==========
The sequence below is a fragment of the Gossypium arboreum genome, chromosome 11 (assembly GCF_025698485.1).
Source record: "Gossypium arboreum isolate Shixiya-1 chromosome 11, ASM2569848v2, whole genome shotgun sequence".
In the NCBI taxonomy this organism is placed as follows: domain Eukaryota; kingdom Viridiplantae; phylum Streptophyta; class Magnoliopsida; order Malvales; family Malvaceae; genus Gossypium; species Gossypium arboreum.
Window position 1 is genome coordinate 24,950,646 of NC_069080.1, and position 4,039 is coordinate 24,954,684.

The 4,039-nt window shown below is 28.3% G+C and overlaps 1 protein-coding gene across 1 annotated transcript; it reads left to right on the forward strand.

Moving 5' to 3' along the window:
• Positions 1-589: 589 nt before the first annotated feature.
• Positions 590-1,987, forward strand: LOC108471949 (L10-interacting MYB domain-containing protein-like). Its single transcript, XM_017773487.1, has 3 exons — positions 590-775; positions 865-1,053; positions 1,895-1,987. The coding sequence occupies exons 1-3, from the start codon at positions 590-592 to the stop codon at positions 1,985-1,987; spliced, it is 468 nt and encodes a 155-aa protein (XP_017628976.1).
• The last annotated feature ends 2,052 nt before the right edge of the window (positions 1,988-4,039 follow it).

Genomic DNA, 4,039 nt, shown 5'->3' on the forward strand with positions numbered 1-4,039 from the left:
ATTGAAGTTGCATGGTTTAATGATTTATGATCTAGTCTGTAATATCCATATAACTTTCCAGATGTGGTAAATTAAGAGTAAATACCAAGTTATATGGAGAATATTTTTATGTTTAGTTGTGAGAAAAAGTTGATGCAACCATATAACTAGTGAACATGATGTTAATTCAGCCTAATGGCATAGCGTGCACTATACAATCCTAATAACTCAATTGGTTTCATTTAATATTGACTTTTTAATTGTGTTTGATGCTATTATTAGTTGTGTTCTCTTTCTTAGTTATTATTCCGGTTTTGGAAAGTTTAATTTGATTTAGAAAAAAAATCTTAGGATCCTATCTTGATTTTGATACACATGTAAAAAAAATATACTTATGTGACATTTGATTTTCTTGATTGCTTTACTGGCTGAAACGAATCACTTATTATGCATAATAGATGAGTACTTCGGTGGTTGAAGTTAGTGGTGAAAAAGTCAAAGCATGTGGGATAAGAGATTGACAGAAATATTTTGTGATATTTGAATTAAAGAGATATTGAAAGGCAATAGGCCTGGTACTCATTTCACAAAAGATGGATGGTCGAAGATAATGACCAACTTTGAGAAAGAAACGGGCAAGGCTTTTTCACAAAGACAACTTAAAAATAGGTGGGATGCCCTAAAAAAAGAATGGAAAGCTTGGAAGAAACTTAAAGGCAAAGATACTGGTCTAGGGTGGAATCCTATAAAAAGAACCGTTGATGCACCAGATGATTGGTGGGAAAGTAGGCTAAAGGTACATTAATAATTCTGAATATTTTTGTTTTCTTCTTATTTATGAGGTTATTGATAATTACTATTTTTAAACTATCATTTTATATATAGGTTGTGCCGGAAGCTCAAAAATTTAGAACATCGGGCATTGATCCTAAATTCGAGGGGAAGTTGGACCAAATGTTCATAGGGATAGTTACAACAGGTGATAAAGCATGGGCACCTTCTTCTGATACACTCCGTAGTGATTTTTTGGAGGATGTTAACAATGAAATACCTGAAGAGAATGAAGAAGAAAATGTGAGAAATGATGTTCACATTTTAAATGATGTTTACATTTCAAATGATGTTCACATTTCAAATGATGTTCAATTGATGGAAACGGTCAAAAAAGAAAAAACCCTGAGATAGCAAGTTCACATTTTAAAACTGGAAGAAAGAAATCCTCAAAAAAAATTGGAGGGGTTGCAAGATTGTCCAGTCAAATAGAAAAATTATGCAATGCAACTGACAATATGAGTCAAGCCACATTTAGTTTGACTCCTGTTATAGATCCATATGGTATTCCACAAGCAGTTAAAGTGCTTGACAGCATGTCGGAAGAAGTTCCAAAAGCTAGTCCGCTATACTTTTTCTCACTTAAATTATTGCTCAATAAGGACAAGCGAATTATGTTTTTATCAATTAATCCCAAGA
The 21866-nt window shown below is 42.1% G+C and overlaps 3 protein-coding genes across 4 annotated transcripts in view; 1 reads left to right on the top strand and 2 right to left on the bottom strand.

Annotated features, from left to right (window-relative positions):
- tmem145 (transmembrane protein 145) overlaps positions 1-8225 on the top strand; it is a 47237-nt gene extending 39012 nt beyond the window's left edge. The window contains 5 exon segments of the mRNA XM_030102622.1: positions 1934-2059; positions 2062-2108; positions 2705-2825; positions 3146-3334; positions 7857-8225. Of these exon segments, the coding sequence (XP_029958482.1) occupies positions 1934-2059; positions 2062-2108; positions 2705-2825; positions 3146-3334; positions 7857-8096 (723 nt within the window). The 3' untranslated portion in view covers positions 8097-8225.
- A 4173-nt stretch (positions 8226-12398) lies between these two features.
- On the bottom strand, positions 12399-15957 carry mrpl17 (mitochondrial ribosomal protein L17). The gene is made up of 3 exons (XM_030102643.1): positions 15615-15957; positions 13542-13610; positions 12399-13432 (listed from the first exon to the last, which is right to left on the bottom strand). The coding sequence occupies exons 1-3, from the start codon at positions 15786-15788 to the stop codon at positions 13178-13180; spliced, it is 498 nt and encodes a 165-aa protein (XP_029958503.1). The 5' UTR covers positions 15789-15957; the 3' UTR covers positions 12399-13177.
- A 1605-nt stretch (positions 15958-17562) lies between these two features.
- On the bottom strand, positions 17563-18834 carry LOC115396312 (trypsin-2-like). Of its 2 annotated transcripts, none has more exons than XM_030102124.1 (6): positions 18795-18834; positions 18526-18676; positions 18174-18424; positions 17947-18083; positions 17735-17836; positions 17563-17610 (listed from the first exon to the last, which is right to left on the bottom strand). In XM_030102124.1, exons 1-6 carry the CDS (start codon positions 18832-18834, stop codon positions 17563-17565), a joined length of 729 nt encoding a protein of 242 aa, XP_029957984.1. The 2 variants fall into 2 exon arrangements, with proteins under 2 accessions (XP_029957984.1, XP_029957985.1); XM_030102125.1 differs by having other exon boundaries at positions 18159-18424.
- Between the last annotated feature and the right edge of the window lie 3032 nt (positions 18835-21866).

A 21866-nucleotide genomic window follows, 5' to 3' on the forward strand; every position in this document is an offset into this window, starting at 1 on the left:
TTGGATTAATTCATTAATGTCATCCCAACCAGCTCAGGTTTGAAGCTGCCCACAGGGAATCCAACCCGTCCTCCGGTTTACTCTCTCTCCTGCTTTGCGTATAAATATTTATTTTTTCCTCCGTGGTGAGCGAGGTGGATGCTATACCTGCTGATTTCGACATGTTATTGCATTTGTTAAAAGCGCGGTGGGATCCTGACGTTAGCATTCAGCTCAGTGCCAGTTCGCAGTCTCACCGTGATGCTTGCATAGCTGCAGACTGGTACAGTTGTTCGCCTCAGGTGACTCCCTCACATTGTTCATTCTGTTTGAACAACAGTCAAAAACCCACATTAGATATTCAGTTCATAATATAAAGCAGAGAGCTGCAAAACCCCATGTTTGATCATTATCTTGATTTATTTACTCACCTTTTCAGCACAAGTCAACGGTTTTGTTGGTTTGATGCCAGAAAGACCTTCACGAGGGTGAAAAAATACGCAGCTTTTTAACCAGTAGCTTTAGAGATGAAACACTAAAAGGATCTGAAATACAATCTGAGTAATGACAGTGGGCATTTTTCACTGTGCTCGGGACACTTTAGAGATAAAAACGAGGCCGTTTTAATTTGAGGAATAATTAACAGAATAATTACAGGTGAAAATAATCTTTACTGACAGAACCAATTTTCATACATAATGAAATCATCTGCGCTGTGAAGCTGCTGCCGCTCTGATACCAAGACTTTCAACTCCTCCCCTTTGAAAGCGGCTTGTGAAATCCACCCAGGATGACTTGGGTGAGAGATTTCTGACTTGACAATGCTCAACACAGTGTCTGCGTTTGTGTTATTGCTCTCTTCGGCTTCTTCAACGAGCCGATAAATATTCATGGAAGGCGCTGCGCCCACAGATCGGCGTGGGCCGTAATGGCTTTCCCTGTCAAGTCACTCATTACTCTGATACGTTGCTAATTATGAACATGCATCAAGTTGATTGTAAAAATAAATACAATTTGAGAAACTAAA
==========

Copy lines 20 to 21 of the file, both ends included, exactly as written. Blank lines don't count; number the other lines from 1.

A 21866-nucleotide genomic window follows, 5' to 3' on the forward strand; every position in this document is an offset into this window, starting at 1 on the left:
TTGGATTAATTCATTAATGTCATCCCAACCAGCTCAGGTTTGAAGCTGCCCACAGGGAATCCAACCCGTCCTCCGGTTTACTCTCTCTCCTGCTTTGCGTATAAATATTTATTTTTTCCTCCGTGGTGAGCGAGGTGGATGCTATACCTGCTGATTTCGACATGTTATTGCATTTGTTAAAAGCGCGGTGGGATCCTGACGTTAGCATTCAGCTCAGTGCCAGTTCGCAGTCTCACCGTGATGCTTGCATAGCTGCAGACTGGTACAGTTGTTCGCCTCAGGTGACTCCCTCACATTGTTCATTCTGTTTGAACAACAGTCAAAAACCCACATTAGATATTCAGTTCATAATATAAAGCAGAGAGCTGCAAAACCCCATGTTTGATCATTATCTTGATTTATTTACTCACCTTTTCAGCACAAGTCAACGGTTTTGTTGGTTTGATGCCAGAAAGACCTTCACGAGGGTGAAAAAATACGCAGCTTTTTAACCAGTAGCTTTAGAGATGAAACACTAAAAGGATCTGAAATACAATCTGAGTAATGACAGTGGGCATTTTTCACTGTGCTCGGGACACTTTAGAGATAAAAACGAGGCCGTTTTAATTTGAGGAATAATTAACAGAATAATTACAGGTGAAAATAATCTTTACTGACAGAACCAATTTTCATACATAATGAAATCATCTGCGCTGTGAAGCTGCTGCCGCTCTGATACCAAGACTTTCAACTCCTCCCCTTTGAAAGCGGCTTGTGAAATCCACCCAGGATGACTTGGGTGAGAGATTTCTGACTTGACAATGCTCAACACAGTGTCTGCGTTTGTGTTATTGCTCTCTTCGGCTTCTTCAACGAGCCGATAAATATTCATGGAAGGCGCTGCGCCCACAGATCGGCGTGGGCCGTAATGGCTTTCCCTGTCAAGTCACTCATTACTCTGATACGTTGCTAATTATGAACATGCATCAAGTTGATTGTAAAAATAAATACAATTTGAGAAACTAAA